Feb 1, 2022 - News

Austin breast milk bank donors plunge amid COVID

Bottles with donated breast milk.

A 3-ounce serving of breast milk is ready to be shipped out to nearby hospitals in December 2019 in Salt Lake City, Utah. Photo: Natalie BEHRING / AFP via Getty Images

Breast milk donations are drying up in Austin.

Driving the news: In the latest pandemic ripple effect, the Mothers' Milk Bank of Austin has been putting a call out for supplies.

How it works: The facility allows lactating mothers to apply to be milk donors in the first year after their babies are born.

By the numbers: In 2020, the milk bank had more than 1,800 approved donors. In 2021 it saw about 1,200.

Meanwhile, demand has gone up, with COVID-positive women separated from their babies and unable to feed them — as well as the day-in, day-out requirements of premature babies.

What they're saying: "Many people are very stressed during this pandemic, and taking care of themselves and their immediate family is about all they can handle," Kim Updegrove, director of the Mothers' Milk Bank of Austin, told KVUE.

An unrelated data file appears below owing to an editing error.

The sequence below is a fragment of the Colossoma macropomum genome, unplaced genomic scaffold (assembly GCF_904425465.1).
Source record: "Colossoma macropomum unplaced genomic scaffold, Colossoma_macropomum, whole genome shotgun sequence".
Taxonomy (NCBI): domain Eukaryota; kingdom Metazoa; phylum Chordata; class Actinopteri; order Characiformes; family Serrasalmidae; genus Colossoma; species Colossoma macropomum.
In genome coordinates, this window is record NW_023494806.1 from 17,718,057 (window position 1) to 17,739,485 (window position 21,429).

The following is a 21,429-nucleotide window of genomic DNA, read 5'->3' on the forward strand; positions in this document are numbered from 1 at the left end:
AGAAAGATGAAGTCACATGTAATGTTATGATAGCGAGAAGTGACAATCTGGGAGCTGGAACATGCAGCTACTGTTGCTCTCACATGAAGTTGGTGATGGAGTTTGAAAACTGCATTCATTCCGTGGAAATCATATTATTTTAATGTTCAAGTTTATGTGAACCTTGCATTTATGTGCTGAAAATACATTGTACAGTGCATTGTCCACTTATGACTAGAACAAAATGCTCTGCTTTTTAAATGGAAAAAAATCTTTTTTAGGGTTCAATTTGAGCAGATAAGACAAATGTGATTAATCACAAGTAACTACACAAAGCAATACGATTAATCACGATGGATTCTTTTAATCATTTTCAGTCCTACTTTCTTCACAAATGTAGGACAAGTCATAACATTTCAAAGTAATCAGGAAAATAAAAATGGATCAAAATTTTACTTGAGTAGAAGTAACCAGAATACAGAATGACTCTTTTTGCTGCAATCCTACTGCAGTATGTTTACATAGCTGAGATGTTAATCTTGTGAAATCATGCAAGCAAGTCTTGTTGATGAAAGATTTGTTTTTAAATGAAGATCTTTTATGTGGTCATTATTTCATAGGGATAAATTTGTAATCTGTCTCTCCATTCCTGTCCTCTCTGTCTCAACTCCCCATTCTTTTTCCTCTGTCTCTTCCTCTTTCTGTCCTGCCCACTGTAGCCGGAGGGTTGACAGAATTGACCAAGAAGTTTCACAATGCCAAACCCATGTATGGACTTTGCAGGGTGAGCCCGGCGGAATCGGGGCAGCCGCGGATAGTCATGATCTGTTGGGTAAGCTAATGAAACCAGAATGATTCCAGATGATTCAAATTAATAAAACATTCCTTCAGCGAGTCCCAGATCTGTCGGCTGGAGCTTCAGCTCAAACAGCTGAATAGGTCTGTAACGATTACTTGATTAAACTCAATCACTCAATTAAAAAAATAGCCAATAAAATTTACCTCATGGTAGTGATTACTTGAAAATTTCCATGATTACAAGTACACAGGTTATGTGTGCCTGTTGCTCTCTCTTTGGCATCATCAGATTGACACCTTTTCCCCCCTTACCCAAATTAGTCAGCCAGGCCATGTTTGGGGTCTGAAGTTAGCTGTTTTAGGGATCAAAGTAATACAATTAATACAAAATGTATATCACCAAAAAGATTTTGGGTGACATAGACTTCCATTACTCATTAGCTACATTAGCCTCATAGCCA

Zoom out: Donations are declining at all 31 milk banks across the U.S. and Canada associated with the Human Milk Banking Association of North America.

  • "There's no need to panic," Lindsay Groff, director of the association, told The Guardian.
  • But if "you feel compelled to help someone [by donating breast milk] — now is the time. Now, now, now, we need help now."

The bottom line: Updegrove added that no one has been turned away for milk — yet.

  • "We have not had restrictive gatekeeping on donor human milk for many years now, but if number of donors or volume don't increase by the end of March, we will have to" favor the smallest and sickest babies, she told Axios.

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